Instead of meeting a bloody fate, the wolf was treated with a biscuit.
5Stone Age Superglue
Toolmakers achieved something remarkable 70,000 years ago. They devised a superglue that kept instruments from falling apart. Acacia tree gum was mixed with red ochre, and the pigment was thought to be merely decorative. That was before researchers cooked up a batch using only materials and techniques from the Stone Age. They discovered the iron-rich ocher put the super in glue.
The mixture sounds simple, but for this ancient community, who lived in what is today South Africa, it wasn’t easy to produce an adhesive that worked. There is a chemical balance that is responsible for making the glue so potent. They didn’t know about pH or iron content yet produced goo that clung with a vengeance. They knew certain trees, types of gum, and different ochre sites combined best for the desired results. This suggests Stone Age intelligence and technology was more advanced than generally accepted.
A few years before the reign of Tutankhamen, experts thought that the decoration-loving Egyptians imported their glass from the Near East. The discovery of a 3,000-year-old furnace proved this historical assumption to be wrong. They not only made their own but were also advanced glass makers.
At the ruins of an industrial complex against the Nile, at Armarna, a team of archaeologists built a replica of the furnace. Using local sand, they soon produced glass. It went so well that it’s even possible the Egyptians used a mere single-step process. While in operation, the complex provided work space for other highly skilled craftsmen besides the glass makers. Pottery, blue pigment, and faience were also produced at the high temperature facilities.
The AD 79 eruption of Vesuvius buried most of Pompeii’s wine farms under ash. In the 1800s, casts were made of the grapevines and their remaining supports.
Curious to taste wine once described as the Roman Empire’s best, archaeologists and winemakers got together. They studied the casts and old frescoes to determine the grape variety and identified two types still grown near Vesuvius. Surviving farming manuals and vine trellis provided information on cultivation. Originally, Pompeii vines were packed closely together, and researchers feared the harvest would suffer because of it, but the fertile Pompeii soil worked wonders. Modern fermentation techniques were chosen since the Romans made their wine under unhygienic conditions. Laced with a hideous taste, the strong alcoholic punch was probably behind its popularity.
Fifteen of Pompeii’s vineyards have been restored, and the wine, called Villa dei Misteri, now appears in elite restaurants around the world.
Early Roman architects erected Caesarea Harbor in the Mediterranean Sea. It was one of the greatest engineering feats of its time, and modern archaeologists wanted to recreate the incredible hydraulic concrete piers poured beneath the waves 2,000 years ago.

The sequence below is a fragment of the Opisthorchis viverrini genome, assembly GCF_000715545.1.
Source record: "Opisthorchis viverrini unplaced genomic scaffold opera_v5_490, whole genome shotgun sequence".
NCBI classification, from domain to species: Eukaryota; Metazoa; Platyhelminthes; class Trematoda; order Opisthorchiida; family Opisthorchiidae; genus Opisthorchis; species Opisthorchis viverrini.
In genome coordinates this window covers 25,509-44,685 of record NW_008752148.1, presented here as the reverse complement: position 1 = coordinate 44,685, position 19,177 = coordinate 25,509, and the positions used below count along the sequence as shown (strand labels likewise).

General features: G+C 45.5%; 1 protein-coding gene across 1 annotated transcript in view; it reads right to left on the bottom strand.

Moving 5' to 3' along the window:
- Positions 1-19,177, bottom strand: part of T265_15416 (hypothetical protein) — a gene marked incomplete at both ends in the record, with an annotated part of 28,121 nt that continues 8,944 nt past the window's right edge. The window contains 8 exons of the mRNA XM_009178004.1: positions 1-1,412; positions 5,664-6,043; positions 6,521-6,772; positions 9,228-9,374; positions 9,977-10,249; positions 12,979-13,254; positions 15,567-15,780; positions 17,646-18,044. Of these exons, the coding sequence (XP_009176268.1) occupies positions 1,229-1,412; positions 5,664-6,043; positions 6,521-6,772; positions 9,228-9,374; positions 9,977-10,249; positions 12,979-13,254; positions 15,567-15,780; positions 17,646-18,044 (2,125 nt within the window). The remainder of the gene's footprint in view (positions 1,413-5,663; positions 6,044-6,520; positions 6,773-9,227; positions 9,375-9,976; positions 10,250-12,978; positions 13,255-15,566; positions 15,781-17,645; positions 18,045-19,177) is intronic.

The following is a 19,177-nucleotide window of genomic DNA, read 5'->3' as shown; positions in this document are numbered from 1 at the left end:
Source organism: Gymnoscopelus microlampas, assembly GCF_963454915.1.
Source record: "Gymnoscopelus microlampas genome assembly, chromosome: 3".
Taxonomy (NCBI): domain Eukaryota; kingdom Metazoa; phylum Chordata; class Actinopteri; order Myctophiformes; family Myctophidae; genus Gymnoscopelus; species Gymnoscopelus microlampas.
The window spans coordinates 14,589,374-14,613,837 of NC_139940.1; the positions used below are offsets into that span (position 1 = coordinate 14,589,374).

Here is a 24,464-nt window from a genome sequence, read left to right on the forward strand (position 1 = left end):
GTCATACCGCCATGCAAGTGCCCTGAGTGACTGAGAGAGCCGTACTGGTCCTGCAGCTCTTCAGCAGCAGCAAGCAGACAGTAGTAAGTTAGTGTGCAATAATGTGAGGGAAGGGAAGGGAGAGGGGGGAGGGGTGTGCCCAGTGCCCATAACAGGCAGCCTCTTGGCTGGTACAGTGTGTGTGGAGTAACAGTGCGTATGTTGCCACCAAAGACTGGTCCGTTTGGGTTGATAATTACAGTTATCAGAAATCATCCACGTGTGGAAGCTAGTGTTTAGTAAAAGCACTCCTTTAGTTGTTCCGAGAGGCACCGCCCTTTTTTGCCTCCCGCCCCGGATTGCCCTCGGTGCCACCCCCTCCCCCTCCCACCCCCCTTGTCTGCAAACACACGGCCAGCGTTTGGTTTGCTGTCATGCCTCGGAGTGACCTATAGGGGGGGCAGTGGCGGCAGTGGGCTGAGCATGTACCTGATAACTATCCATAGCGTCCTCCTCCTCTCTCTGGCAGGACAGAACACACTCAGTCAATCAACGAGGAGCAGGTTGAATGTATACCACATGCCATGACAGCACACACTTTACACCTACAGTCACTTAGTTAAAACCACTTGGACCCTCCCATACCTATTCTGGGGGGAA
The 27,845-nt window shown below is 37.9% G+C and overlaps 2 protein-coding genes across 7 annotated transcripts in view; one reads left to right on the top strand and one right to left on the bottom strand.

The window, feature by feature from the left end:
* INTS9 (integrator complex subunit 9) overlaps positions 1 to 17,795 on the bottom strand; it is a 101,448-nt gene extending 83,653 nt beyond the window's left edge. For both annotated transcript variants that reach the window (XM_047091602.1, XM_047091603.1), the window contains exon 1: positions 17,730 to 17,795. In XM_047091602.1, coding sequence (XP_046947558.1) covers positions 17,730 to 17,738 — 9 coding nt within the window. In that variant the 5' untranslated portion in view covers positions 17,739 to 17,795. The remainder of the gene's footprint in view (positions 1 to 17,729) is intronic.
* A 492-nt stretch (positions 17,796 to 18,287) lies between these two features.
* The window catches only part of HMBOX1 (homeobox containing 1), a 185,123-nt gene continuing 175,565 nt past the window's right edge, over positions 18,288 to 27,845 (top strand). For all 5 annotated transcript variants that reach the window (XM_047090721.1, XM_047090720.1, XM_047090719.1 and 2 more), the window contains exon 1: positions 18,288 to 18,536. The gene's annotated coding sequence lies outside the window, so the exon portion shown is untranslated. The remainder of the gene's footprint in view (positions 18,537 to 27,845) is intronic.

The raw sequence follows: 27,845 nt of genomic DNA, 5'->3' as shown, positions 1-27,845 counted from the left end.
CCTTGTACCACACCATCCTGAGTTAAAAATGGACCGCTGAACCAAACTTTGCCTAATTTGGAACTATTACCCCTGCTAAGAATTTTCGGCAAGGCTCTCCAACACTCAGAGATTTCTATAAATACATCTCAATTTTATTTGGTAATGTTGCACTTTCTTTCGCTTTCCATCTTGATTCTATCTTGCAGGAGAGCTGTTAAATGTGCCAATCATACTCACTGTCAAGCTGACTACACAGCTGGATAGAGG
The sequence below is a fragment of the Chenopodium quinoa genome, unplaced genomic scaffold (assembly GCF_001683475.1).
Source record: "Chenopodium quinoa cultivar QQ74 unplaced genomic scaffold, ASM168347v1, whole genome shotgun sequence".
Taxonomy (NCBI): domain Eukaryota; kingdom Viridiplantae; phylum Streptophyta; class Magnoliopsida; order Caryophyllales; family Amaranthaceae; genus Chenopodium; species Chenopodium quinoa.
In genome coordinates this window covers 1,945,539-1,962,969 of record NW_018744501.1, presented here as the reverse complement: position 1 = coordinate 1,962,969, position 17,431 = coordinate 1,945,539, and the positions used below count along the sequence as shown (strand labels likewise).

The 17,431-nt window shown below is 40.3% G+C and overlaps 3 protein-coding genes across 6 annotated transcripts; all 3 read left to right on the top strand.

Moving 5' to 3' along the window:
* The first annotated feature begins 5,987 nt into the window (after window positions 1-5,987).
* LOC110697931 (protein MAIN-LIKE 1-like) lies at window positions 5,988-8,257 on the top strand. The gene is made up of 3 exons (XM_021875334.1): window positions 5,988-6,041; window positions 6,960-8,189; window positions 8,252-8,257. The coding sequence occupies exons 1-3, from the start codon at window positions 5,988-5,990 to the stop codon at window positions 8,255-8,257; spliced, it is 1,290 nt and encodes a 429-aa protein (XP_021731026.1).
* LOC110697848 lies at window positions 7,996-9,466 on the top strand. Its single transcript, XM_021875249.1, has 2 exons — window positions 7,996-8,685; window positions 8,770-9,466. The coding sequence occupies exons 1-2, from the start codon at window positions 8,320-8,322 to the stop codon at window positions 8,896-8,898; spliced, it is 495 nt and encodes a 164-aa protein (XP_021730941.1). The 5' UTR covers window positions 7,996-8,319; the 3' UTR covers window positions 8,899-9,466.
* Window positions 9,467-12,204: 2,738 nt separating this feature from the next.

The writings of ancient architect Pollio Vitruvius identified the ingredients as lime, sand, volcanic rocks, and seawater. Vitruvius didn’t explain how to secure to the seabed the wooden forms needed to shape the concrete, nor how to mix the mortar aggregate or pour it.
The casing was recreated by studying plank imprints from similar concrete sites. After mixing the cement, mortar was tipped in using a basket system copied from old construction drawings. The aggregate was added by hand as the building progressed. In 2004, after 273 hours of manual labor and 13 tons of material, three archaeologists successfully raised a “pila,” a Roman free-standing pier, from the bottom of the sea.
When metallurgists from Stanford University discussed their latest invention, they realized they may have unwittingly rediscovered the manufacturing process for the legendary Damascus steel.
A sword hobbyist attending the meeting mentioned that their “superplastic” metal, like Damascus steel, had a high carbon content. Further analysis delivered fantastic results—the two metals owned near-identical properties.
Known for swirling patterns and formidable blades, the historic swords were valued throughout the ancient world and was the weapon used by the Crusaders in the 11th century. Two things contributed to the loss of Damascus blades. Blacksmiths kept their knowledge secret, and firearms arrived.
Both steel varieties are warmed at moderate temperatures, reheated, and then rapidly cooled down with fluids. This creates carbide grains. In Damascus steel, they are responsible for the hardiness and beautiful surface lines. Contemporary technology creates tinier grains, making the superplastic metal more workable and harder that Damascus steel.